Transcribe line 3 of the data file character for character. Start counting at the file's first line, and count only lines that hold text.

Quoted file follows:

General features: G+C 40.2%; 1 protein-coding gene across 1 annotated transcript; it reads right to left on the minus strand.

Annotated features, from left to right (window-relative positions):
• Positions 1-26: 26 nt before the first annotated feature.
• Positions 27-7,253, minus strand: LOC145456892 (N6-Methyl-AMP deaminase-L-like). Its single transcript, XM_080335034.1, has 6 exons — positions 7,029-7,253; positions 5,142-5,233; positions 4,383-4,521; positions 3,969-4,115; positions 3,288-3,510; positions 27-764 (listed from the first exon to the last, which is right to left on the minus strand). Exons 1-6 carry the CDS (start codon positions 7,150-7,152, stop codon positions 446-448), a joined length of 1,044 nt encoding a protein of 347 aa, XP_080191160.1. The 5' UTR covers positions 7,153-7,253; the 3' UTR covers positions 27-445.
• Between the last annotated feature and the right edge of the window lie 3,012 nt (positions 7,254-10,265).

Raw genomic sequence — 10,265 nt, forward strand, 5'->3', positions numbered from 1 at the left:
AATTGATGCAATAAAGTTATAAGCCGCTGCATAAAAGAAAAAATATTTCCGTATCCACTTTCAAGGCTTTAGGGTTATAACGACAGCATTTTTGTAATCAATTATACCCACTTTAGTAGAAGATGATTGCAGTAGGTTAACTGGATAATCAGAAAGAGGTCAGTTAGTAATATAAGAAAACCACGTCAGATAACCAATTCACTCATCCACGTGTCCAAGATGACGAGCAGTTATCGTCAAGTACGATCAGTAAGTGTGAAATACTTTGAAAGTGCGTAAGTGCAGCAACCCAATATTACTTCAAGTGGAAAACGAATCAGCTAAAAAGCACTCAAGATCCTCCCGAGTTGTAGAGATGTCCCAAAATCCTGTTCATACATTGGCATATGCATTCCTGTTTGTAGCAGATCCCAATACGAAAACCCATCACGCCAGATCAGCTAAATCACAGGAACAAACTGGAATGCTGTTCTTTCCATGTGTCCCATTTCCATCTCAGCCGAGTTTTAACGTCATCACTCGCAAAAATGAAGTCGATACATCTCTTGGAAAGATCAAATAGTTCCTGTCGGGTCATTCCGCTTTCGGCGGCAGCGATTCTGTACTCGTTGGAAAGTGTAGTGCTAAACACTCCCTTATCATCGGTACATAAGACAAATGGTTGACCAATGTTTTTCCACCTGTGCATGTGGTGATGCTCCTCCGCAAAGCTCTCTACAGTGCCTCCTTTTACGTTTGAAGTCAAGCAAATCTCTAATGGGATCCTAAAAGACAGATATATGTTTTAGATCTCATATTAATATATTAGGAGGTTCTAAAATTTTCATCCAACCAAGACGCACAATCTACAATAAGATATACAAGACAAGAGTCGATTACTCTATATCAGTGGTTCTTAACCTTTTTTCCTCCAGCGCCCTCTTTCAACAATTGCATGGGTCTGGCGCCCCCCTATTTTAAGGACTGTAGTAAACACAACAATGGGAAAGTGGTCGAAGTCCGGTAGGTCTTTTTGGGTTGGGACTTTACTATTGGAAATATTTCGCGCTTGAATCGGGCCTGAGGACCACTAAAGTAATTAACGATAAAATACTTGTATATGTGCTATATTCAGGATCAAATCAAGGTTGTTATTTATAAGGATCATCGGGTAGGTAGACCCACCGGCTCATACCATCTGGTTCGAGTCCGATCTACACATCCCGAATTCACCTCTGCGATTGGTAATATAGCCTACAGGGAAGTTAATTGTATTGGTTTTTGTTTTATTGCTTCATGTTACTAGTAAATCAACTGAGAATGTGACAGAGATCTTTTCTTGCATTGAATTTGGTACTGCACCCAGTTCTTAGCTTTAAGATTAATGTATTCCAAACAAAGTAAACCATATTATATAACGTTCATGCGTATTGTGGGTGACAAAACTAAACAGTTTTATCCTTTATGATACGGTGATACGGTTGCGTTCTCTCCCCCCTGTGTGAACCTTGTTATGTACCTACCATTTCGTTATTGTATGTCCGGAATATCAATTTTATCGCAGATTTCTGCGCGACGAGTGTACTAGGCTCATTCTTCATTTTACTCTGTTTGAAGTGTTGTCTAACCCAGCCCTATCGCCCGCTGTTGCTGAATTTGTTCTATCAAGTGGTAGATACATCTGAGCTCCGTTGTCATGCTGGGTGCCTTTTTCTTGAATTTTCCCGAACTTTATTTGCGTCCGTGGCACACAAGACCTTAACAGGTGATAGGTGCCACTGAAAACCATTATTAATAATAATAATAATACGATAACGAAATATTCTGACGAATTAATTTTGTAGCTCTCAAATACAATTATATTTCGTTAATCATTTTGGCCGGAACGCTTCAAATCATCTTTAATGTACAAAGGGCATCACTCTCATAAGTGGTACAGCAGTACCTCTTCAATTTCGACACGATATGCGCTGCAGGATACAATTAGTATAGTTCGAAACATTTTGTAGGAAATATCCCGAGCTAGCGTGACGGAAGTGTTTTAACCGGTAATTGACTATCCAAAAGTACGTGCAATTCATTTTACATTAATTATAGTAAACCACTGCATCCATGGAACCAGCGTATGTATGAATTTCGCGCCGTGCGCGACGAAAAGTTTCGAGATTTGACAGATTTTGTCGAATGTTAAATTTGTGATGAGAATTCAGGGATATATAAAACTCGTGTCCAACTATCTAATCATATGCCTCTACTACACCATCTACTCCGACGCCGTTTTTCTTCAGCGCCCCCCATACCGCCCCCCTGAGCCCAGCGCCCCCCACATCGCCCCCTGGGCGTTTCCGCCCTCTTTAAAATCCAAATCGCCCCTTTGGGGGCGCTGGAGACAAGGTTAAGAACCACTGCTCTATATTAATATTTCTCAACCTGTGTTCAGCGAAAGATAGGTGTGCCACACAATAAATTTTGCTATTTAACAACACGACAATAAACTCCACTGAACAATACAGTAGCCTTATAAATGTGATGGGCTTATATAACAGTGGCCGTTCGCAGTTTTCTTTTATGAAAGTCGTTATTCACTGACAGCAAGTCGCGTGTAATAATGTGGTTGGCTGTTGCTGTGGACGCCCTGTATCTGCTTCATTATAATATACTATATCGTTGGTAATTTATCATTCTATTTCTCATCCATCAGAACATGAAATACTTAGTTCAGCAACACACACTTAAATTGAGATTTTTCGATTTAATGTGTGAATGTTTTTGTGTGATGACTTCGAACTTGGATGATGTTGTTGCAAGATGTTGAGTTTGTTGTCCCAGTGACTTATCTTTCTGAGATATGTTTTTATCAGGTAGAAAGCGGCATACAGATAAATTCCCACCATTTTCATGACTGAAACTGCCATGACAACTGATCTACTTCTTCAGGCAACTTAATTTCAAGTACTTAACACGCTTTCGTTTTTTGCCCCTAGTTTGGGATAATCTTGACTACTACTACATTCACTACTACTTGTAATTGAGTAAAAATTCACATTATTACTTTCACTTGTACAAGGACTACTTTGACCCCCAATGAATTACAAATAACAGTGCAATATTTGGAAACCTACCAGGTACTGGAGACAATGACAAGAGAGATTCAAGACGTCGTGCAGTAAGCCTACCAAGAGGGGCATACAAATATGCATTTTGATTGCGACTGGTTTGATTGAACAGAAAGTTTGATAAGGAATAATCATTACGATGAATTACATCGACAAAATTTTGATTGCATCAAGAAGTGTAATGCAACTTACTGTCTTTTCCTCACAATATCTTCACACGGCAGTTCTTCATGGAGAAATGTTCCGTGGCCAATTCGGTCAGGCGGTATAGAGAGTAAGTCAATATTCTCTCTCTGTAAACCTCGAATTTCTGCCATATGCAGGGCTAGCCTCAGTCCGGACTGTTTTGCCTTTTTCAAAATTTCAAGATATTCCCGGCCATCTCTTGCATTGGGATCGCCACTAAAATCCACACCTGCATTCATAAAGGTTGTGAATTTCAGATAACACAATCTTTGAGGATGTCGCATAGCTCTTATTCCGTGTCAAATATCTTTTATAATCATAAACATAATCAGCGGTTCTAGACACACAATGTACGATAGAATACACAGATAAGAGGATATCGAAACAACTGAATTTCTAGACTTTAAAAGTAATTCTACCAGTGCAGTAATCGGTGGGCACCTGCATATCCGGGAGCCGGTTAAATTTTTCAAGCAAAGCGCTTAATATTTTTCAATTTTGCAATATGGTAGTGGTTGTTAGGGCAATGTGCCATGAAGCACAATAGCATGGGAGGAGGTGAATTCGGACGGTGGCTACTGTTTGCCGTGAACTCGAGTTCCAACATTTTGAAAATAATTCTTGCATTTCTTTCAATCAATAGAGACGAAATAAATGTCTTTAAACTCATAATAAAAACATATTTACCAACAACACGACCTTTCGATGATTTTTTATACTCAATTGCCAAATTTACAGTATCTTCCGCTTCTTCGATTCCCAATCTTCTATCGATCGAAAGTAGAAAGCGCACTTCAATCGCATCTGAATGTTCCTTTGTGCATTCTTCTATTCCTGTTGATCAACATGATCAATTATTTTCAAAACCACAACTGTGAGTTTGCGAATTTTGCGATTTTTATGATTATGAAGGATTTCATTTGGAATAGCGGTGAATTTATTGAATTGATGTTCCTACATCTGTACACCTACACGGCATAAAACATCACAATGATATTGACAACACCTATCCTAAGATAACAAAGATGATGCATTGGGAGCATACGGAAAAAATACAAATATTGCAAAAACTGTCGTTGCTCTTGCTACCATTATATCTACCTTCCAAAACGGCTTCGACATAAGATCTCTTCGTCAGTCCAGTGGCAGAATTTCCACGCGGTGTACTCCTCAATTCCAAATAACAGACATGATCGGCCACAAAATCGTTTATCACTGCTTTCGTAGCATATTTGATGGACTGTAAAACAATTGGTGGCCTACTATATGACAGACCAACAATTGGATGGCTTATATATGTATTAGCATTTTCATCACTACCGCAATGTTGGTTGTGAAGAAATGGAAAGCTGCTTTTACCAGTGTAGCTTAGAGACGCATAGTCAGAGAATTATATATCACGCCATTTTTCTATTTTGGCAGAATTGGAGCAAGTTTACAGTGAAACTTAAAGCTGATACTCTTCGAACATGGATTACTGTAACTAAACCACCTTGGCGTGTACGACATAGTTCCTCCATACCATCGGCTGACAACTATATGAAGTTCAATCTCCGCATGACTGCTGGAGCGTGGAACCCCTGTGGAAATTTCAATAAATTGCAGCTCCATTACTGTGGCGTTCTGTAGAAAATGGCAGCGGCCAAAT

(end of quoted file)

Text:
• Positions 1-26: 26 nt before the first annotated feature.